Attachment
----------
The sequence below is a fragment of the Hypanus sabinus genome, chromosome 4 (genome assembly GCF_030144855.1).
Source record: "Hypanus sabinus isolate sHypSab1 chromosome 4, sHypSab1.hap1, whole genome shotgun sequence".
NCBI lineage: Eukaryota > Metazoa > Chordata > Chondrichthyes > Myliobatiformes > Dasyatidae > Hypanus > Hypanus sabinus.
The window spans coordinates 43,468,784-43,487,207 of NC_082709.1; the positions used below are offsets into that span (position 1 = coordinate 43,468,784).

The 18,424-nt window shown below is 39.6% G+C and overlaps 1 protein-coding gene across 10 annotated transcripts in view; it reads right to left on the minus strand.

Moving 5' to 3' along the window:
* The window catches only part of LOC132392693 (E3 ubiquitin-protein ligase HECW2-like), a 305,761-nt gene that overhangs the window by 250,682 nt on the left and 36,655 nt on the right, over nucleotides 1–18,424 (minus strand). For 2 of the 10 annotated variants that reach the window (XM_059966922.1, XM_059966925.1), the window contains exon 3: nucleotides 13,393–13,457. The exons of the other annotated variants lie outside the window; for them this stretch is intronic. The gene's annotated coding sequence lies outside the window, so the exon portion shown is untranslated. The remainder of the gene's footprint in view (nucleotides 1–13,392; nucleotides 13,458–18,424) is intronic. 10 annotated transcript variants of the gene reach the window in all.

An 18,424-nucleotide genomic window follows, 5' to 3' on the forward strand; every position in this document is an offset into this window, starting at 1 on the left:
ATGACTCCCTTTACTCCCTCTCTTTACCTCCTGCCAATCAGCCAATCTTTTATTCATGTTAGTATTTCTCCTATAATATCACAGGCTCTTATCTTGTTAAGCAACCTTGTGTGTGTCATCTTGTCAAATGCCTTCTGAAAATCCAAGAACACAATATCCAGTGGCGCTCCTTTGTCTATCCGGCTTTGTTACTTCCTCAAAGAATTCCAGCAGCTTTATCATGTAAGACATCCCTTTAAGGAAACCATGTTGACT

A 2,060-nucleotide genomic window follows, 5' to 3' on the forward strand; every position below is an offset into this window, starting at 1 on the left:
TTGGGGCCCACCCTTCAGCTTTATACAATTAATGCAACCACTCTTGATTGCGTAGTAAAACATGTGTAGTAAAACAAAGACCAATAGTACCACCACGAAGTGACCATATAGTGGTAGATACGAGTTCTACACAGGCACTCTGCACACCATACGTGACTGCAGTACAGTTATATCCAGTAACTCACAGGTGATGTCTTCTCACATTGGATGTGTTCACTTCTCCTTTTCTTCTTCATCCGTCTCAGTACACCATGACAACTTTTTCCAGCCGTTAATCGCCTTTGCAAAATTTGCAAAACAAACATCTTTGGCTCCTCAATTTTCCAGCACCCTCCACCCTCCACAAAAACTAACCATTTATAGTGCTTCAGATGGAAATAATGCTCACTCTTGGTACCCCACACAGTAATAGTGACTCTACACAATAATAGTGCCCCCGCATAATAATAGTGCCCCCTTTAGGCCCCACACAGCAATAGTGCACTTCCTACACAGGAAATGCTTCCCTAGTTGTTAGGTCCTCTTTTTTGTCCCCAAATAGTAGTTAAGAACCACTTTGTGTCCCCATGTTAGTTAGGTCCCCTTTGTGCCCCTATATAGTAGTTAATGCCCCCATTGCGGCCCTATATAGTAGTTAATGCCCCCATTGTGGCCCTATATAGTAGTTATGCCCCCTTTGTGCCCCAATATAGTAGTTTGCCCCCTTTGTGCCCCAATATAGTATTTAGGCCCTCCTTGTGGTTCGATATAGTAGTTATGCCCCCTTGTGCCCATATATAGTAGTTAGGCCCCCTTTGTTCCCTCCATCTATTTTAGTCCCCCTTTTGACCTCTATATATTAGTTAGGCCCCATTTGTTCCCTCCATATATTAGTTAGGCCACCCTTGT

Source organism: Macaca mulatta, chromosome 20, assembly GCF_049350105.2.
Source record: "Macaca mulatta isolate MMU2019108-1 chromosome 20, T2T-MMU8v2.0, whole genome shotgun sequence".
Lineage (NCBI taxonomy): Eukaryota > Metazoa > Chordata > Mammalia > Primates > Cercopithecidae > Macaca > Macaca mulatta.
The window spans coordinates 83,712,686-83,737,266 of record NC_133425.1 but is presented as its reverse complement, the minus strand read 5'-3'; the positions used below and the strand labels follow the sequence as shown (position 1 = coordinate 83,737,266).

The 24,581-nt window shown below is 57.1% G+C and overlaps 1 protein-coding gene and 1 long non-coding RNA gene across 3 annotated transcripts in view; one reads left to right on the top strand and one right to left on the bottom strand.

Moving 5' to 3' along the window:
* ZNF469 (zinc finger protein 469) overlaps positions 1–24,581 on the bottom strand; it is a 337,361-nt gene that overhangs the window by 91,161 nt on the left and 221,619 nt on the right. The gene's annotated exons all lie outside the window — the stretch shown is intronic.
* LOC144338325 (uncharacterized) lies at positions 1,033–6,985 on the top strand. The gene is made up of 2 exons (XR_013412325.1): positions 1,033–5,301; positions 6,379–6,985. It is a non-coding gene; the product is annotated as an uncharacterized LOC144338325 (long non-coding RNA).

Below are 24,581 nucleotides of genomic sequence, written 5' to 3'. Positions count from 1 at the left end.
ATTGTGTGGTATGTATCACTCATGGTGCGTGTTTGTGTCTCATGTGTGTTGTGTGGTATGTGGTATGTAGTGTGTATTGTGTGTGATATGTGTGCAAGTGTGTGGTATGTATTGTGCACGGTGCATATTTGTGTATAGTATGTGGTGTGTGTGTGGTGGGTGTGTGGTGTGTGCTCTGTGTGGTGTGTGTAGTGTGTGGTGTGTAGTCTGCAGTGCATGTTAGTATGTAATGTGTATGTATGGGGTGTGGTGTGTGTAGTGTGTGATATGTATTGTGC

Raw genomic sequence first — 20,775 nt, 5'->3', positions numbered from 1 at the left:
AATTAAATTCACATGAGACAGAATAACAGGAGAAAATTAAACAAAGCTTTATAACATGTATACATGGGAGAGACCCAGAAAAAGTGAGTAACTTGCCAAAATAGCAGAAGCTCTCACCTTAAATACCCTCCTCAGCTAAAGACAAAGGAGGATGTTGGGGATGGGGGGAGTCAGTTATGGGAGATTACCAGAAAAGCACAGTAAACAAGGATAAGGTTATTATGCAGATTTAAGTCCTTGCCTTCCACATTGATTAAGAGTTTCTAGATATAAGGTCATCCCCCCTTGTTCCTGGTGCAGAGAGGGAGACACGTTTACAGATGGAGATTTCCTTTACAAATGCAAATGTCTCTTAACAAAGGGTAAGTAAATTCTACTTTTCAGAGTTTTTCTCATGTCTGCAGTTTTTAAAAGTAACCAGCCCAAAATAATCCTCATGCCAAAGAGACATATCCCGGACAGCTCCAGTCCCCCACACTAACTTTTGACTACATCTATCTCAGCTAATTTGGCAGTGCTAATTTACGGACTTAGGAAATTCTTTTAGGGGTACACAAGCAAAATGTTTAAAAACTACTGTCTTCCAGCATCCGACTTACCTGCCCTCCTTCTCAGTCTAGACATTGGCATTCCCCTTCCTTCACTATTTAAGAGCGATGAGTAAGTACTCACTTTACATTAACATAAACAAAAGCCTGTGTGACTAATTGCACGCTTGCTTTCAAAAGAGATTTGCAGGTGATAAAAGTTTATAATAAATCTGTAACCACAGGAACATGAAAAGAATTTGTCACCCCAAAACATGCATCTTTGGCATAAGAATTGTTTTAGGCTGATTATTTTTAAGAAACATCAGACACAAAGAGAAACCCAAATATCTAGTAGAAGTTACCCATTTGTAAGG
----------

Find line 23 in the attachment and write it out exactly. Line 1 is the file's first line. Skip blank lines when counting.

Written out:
AATTAAATTCACATGAGACAGAATAACAGGAGAAAATTAAACAAAGCTTTATAACATGTATACATGGGAGAGACCCAGAAAAAGTGAGTAACTTGCCAAAATAGCAGAAGCTCTCACCTTAAATACCCTCCTCAGCTAAAGACAAAGGAGGATGTTGGGGATGGGGGGAGTCAGTTATGGGAGATTACCAGAAAAGCACAGTAAACAAGGATAAGGTTATTATGCAGATTTAAGTCCTTGCCTTCCACATTGATTAAGAGTTTCTAGATATAAGGTCATCCCCCCTTGTTCCTGGTGCAGAGAGGGAGACACGTTTACAGATGGAGATTTCCTTTACAAATGCAAATGTCTCTTAACAAAGGGTAAGTAAATTCTACTTTTCAGAGTTTTTCTCATGTCTGCAGTTTTTAAAAGTAACCAGCCCAAAATAATCCTCATGCCAAAGAGACATATCCCGGACAGCTCCAGTCCCCCACACTAACTTTTGACTACATCTATCTCAGCTAATTTGGCAGTGCTAATTTACGGACTTAGGAAATTCTTTTAGGGGTACACAAGCAAAATGTTTAAAAACTACTGTCTTCCAGCATCCGACTTACCTGCCCTCCTTCTCAGTCTAGACATTGGCATTCCCCTTCCTTCACTATTTAAGAGCGATGAGTAAGTACTCACTTTACATTAACATAAACAAAAGCCTGTGTGACTAATTGCACGCTTGCTTTCAAAAGAGATTTGCAGGTGATAAAAGTTTATAATAAATCTGTAACCACAGGAACATGAAAAGAATTTGTCACCCCAAAACATGCATCTTTGGCATAAGAATTGTTTTAGGCTGATTATTTTTAAGAAACATCAGACACAAAGAGAAACCCAAATATCTAGTAGAAGTTACCCATTTGTAAGG